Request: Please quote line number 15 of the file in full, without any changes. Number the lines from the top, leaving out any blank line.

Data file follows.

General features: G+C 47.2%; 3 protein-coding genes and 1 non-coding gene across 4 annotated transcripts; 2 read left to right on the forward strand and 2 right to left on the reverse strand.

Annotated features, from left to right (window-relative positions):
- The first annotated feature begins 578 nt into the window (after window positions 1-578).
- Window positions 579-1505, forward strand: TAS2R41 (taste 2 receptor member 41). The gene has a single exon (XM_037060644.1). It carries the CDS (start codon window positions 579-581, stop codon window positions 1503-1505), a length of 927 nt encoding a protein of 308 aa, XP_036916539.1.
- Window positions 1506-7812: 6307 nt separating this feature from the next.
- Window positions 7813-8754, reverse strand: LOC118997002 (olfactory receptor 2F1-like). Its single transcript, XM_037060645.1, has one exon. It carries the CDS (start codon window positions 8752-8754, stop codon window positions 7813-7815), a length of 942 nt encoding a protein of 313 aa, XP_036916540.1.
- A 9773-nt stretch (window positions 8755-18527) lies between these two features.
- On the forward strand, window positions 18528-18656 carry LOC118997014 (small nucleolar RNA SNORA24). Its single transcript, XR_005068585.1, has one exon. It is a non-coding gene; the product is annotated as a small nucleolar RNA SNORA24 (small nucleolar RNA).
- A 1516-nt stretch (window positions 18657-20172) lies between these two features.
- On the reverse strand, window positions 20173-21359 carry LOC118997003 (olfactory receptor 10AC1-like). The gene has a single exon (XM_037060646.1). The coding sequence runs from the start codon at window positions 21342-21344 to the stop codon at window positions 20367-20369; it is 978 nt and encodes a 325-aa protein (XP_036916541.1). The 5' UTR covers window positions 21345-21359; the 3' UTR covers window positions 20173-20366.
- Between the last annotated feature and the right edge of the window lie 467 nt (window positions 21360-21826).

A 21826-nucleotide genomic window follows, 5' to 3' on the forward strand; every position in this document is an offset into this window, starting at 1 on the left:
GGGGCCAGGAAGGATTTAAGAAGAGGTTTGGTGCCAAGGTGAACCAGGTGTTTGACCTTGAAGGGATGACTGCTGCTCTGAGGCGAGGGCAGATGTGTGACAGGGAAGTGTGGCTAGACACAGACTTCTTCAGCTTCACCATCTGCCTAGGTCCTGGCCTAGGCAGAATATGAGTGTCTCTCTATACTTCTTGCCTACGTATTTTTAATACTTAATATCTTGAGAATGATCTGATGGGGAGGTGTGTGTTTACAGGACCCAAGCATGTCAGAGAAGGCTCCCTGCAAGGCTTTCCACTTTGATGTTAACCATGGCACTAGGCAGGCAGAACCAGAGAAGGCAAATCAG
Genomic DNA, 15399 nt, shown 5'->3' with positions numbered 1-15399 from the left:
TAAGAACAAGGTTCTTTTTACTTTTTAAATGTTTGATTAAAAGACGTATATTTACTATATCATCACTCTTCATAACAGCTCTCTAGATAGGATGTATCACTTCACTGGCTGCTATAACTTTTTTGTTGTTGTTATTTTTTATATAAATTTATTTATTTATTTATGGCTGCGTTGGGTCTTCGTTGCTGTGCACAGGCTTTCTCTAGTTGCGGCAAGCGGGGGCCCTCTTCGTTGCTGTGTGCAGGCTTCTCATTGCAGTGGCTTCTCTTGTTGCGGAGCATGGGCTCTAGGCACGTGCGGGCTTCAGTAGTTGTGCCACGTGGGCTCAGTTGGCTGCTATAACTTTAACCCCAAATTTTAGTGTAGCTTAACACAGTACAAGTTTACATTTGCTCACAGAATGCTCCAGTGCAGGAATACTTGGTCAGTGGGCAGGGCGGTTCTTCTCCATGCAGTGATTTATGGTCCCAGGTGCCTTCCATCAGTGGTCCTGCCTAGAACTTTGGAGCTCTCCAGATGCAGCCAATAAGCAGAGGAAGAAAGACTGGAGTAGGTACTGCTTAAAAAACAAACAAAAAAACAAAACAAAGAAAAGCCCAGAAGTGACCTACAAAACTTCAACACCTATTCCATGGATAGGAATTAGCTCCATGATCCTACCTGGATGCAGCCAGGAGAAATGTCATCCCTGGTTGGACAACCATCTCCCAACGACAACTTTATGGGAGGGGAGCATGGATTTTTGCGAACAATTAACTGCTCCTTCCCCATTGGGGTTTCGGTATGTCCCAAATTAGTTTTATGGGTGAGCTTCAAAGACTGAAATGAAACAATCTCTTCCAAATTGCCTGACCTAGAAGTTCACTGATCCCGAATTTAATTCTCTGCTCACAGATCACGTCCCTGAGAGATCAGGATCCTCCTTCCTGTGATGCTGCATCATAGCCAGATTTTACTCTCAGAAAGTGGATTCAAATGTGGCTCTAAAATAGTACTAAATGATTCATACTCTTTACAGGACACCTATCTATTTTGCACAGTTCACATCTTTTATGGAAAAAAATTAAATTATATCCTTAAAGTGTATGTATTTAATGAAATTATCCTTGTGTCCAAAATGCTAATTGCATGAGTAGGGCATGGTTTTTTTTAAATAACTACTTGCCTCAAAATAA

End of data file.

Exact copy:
TAAGAACAAGGTTCTTTTTACTTTTTAAATGTTTGATTAAAAGACGTATATTTACTATATCATCACTCTTCATAACAGCTCTCTAGATAGGATGTATCACTTCACTGGCTGCTATAACTTTTTTGTTGTTGTTATTTTTTATATAAATTTATTTATTTATTTATGGCTGCGTTGGGTCTTCGTTGCTGTGCACAGGCTTTCTCTAGTTGCGGCAAGCGGGGGCCCTCTTCGTTGCTGTGTGCAGGCTTCTCATTGCAGTGGCTTCTCTTGTTGCGGAGCATGGGCTCTAGGCACGTGCGGGCTTCAGTAGTTGTGCCACGTGGGCTCAGTTGGCTGCTATAACTTTAACCCCAAATTTTAGTGTAGCTTAACACAGTACAAGTTTACATTTGCTCACAGAATGCTCCAGTGCAGGAATACTTGGTCAGTGGGCAGGGCGGTTCTTCTCCATGCAGTGATTTATGGTCCCAGGTGCCTTCCATCAGTGGTCCTGCCTAGAACTTTGGAGCTCTCCAGATGCAGCCAATAAGCAGAGGAAGAAAGACTGGAGTAGGTACTGCTTAAAAAACAAACAAAAAAACAAAACAAAGAAAAGCCCAGAAGTGACCTACAAAACTTCAACACCTATTCCATGGATAGGAATTAGCTCCATGATCCTACCTGGATGCAGCCAGGAGAAATGTCATCCCTGGTTGGACAACCATCTCCCAACGACAACTTTATGGGAGGGGAGCATGGATTTTTGCGAACAATTAACTGCTCCTTCCCCATTGGGGTTTCGGTATGTCCCAAATTAGTTTTATGGGTGAGCTTCAAAGACTGAAATGAAACAATCTCTTCCAAATTGCCTGACCTAGAAGTTCACTGATCCCGAATTTAATTCTCTGCTCACAGATCACGTCCCTGAGAGATCAGGATCCTCCTTCCTGTGATGCTGCATCATAGCCAGATTTTACTCTCAGAAAGTGGATTCAAATGTGGCTCTAAAATAGTACTAAATGATTCATACTCTTTACAGGACACCTATCTATTTTGCACAGTTCACATCTTTTATGGAAAAAAATTAAATTATATCCTTAAAGTGTATGTATTTAATGAAATTATCCTTGTGTCCAAAATGCTAATTGCATGAGTAGGGCATGGTTTTTTTTAAATAACTACTTGCCTCAAAATAA